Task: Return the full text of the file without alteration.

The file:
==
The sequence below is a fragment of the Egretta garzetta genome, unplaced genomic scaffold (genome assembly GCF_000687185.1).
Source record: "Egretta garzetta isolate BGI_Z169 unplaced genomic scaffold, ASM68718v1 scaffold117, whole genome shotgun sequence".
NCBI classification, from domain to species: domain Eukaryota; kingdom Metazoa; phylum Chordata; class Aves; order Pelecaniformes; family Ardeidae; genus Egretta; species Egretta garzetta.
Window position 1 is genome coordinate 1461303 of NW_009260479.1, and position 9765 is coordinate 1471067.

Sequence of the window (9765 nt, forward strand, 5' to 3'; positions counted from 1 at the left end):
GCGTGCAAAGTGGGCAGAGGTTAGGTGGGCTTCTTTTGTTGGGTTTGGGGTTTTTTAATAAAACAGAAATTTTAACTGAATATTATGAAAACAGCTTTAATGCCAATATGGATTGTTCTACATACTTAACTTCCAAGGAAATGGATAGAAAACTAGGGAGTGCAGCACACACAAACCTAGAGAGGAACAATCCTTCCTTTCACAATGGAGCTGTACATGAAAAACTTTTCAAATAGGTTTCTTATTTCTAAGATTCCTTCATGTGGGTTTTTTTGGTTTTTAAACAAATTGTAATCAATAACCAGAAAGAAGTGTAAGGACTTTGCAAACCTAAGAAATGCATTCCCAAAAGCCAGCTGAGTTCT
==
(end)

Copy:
The sequence below is a fragment of the Egretta garzetta genome, unplaced genomic scaffold (genome assembly GCF_000687185.1).
Source record: "Egretta garzetta isolate BGI_Z169 unplaced genomic scaffold, ASM68718v1 scaffold117, whole genome shotgun sequence".
NCBI classification, from domain to species: domain Eukaryota; kingdom Metazoa; phylum Chordata; class Aves; order Pelecaniformes; family Ardeidae; genus Egretta; species Egretta garzetta.
Window position 1 is genome coordinate 1461303 of NW_009260479.1, and position 9765 is coordinate 1471067.

Sequence of the window (9765 nt, forward strand, 5' to 3'; positions counted from 1 at the left end):
GCGTGCAAAGTGGGCAGAGGTTAGGTGGGCTTCTTTTGTTGGGTTTGGGGTTTTTTAATAAAACAGAAATTTTAACTGAATATTATGAAAACAGCTTTAATGCCAATATGGATTGTTCTACATACTTAACTTCCAAGGAAATGGATAGAAAACTAGGGAGTGCAGCACACACAAACCTAGAGAGGAACAATCCTTCCTTTCACAATGGAGCTGTACATGAAAAACTTTTCAAATAGGTTTCTTATTTCTAAGATTCCTTCATGTGGGTTTTTTTGGTTTTTAAACAAATTGTAATCAATAACCAGAAAGAAGTGTAAGGACTTTGCAAACCTAAGAAATGCATTCCCAAAAGCCAGCTGAGTTCT